Posts Tagged ‘Top’

(by Gemma Correll)

 

My sixth Wine Bloggers Conference was approached with trepidation. I’ve been questioning the utility of the semantics of “blogger” and “wine blogger” of late. Also, I knew nothing of Penticton, British Columbia. Finally, very few of my closer blogging-friends and colleagues would be in attendance.

The format was the same. Bring together “wine bloggers” in a wine region to discover that region, learn about wines from other parts of the world, explore their wine writing avocation amongst their peers and strengthen the camaraderie of the group. It turns out my trepidation was without merit. It was a very successful conference for me despite nearly coughing up my lungs with a nasty bout of the flu. I learned a lot this weekend.

1. Modern Greek Vin Santo is an amazing wine and should be discovered by all wine lovers.

2. Lungs can’t actually be “coughed up”, but you can exercise and tighten up your stomach muscles in the process of discovering it’s not possible.

3. Penticton, British Columbia really is a “must visit” for serious wine lovers, and its “Penticton Lakeside Resort” was the most beautiful venue yet for a Wine Bloggers Conference.

4. It would do all wine bloggers good to focus equally as much on the quality of their writing as on the extent of their wine knowledge.

 

Read on …

The Bourbon brand, Jim Beam.

The Bourbon brand, Jim Beam.

 

The drinks business has compiled a list of the current top 10 spirit brands by global volume sales.

While the majority of entries in this year’s top 10 retained their 2012 ranking, there was a new entry from innovative Bourbon brand Jim Beam, while movers in the pack included German digestif Jägermeister and Irish cream liqueur Baileys.

The ability for brands to refresh and reinvent themselves was a core contributing factor to our top 10’s success this year, with new flavoured variants being released thick and fast in the vodka category, and Bacardi giving two new flavours a go on the rum front.

White spirits put in a strong performance this year, but was it enough to stave off the seemingly unstoppable charge of super Scotch Johnnie Walker, voted the number one brand in The Drinks Business Power Brands 2013 list?

 

Read on …

 

Winemaking is an 8,000-year-old tradition, and the first wines tasted … well, terrible.

 

People added ash, resin and even lead to “enhance” the flavor . Luckily, most wines today are pretty darn tasty on their own, thanks to modern fermentation techniques and innovations in packaging that help your wine stay fresher longer, and you certainly don’t have to worry that a wine-maker used lead to improve his product’s flavor!

We’ve also seen a big shift in where we produce wine. Once considered a hoity-toity European beverage, wine is made and drunk all over the world, and you’re as likely to find a decent glass of red at your neighborhood pizza joint as at a fancy French restaurant.

Winemakers have also gotten more conscious of their environmental impacts. Since a good wine starts with the grape, and good grapes start with good soil, the wine industry has stayed on the cutting edge of sustainable agriculture. Any vintner worth his salt knows that protecting the environment is more than just good for the planet — it’s good for his wines.

With such a long history, there have been lots of innovations through the centuries, from how winemakers grow grapes to how they market those bottles. Let’s look at 10 of them.
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The drinks business has compiled a list of the current top 10 Champagne brands by global volume sales.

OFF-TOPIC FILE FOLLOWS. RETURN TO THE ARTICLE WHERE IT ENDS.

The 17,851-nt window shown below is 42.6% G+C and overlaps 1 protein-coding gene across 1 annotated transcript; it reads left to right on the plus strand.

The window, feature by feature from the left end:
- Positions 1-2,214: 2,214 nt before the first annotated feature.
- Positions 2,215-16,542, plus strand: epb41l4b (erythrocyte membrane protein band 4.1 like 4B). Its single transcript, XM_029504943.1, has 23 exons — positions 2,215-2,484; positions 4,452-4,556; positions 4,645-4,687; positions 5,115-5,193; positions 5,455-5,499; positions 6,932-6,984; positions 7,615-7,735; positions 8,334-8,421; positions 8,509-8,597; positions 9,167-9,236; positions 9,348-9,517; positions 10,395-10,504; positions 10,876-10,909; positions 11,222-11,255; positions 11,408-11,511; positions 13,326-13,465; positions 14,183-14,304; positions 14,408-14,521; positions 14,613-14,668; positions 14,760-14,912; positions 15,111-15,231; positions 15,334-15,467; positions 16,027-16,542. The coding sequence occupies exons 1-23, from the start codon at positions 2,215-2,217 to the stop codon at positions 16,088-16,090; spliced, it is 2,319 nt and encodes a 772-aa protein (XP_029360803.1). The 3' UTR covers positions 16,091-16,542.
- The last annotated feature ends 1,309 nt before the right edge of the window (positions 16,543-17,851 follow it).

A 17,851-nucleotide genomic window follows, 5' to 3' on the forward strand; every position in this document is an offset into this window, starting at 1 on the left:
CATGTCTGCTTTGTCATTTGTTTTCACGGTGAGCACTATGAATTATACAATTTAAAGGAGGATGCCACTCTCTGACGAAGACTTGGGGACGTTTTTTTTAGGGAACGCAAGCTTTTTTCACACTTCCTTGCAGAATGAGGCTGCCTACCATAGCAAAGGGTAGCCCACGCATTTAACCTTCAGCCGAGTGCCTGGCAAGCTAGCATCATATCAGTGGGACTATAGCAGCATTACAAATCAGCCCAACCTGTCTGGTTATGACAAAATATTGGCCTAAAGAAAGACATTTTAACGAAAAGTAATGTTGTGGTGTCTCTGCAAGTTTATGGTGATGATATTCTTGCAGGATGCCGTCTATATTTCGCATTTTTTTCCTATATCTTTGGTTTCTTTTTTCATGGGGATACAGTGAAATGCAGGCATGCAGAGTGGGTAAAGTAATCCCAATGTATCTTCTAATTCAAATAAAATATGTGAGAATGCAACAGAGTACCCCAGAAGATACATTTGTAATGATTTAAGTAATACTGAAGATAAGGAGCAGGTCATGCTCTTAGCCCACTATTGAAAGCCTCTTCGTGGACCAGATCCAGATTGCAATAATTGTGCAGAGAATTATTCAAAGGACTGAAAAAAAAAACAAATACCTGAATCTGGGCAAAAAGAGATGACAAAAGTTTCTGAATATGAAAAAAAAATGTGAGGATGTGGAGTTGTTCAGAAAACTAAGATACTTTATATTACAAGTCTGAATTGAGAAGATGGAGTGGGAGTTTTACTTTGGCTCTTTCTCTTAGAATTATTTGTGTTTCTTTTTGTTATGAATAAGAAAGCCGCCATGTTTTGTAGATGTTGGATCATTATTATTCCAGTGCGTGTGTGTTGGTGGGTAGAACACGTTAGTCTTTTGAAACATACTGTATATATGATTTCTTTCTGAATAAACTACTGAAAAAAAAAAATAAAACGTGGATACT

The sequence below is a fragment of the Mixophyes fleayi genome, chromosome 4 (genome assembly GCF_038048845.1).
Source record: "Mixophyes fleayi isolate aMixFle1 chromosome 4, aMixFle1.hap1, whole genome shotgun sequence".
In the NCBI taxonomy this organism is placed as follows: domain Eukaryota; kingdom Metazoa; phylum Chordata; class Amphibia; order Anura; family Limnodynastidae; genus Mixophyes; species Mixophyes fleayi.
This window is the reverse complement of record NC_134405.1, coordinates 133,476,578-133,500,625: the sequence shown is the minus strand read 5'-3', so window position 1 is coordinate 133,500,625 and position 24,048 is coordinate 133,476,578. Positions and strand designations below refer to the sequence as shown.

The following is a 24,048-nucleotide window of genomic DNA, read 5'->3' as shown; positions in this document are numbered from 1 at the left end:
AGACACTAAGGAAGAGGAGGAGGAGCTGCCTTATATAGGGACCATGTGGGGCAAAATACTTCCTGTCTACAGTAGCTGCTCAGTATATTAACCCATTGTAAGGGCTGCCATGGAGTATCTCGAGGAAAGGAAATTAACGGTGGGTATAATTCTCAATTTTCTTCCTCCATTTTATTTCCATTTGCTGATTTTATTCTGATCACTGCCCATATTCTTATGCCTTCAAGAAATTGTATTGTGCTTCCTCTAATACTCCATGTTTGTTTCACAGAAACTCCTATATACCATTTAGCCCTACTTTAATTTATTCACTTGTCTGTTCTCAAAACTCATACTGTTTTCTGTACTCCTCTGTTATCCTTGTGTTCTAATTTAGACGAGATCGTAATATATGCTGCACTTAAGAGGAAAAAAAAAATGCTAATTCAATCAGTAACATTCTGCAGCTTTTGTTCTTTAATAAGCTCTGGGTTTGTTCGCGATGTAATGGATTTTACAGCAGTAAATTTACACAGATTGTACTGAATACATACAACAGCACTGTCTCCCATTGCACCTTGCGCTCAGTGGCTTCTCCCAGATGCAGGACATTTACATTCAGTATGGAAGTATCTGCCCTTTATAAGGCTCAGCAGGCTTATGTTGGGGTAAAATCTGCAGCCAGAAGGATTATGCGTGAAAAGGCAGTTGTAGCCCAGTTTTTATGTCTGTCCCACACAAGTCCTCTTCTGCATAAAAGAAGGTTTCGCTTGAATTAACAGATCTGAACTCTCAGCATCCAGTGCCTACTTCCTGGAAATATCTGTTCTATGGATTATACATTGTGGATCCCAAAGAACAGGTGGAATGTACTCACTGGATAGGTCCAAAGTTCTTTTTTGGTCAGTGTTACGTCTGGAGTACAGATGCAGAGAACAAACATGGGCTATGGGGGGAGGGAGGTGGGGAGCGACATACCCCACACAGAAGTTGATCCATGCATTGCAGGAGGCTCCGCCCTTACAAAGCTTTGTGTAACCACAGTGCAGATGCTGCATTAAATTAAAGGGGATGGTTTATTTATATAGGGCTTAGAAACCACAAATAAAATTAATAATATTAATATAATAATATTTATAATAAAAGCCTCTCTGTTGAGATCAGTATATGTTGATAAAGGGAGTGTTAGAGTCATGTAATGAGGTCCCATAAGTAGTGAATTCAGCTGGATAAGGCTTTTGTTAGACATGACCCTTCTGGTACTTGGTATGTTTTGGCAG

While there are few dramatic changes to this year’s rankings – the slide by Piper Heidsieck was widely forecasted as a result of the brand’s recent repositioning – what does stand out is the decline in sales seen by so many of these major players in the Champagne category.

For many consumers, especially in more traditional markets, Champagne stands firm as the ultimate celebratory drink. However, this slide in sales appears to be the result of two aligning forces: ongoing economic difficulties in some of the category’s biggest markets and the growing competition Champagne faces from an increasingly ambitious sparkling wine market.

Read on to find out which brands are dominating today’s Champagne market.

Read on …

Neft Vodka ad...

 

New research suggests that market leaders in the alcohol industry are being left behind in social video marketing because “they are not optimising their content for social web”.
Video technology company Unruly, has published a report called “Untapped Potential: The State of Sharing in the Alcohol Sector”, which found that despite enjoying significant growth in the last quarter, a staggering 97% of the alcohol sector’s video shares came from just four adverts. The four ads, which came from Budweiser, Carlsberg, Heineken and little-known Russian-Austrian vodka brand, Neft, represent less than 1% of the alcohol adverts released in 2013.

The report also suggests that market leaders such as Diageo and SAB Miller are lagging behind in social video sharing, while wine brands have remained the slowest to embrace social video, attracting less than 1% of the sharing activity during the final quarter of 2012 and the first of 2013. This trend was also noticeable earlier this year, when db revealed the Top 10 brands ruling social media.

Ian Forrester, Unruly’s insight director, said: “The research found that some of the big alcohol brands – and subsectors – are vastly underperforming in social video.

“For wine and spirit brands, the opportunity to increase brand awareness and sales conversion rates through social video is huge, as there has been very little mass movement from these brands in creating shareable video content.

“Additionally, leading brands like Diageo and SAB Miller that have very strong market share are lagging behind competitors when it comes to social video share of voice.”

The report also highlighted the impact of spirits brands on beer brands, which historically dominate alcohol advertising. Beer brands’ share of voice dropped from 97% in the fourth quarter of 2012 to 75% in the first quarter of 2013.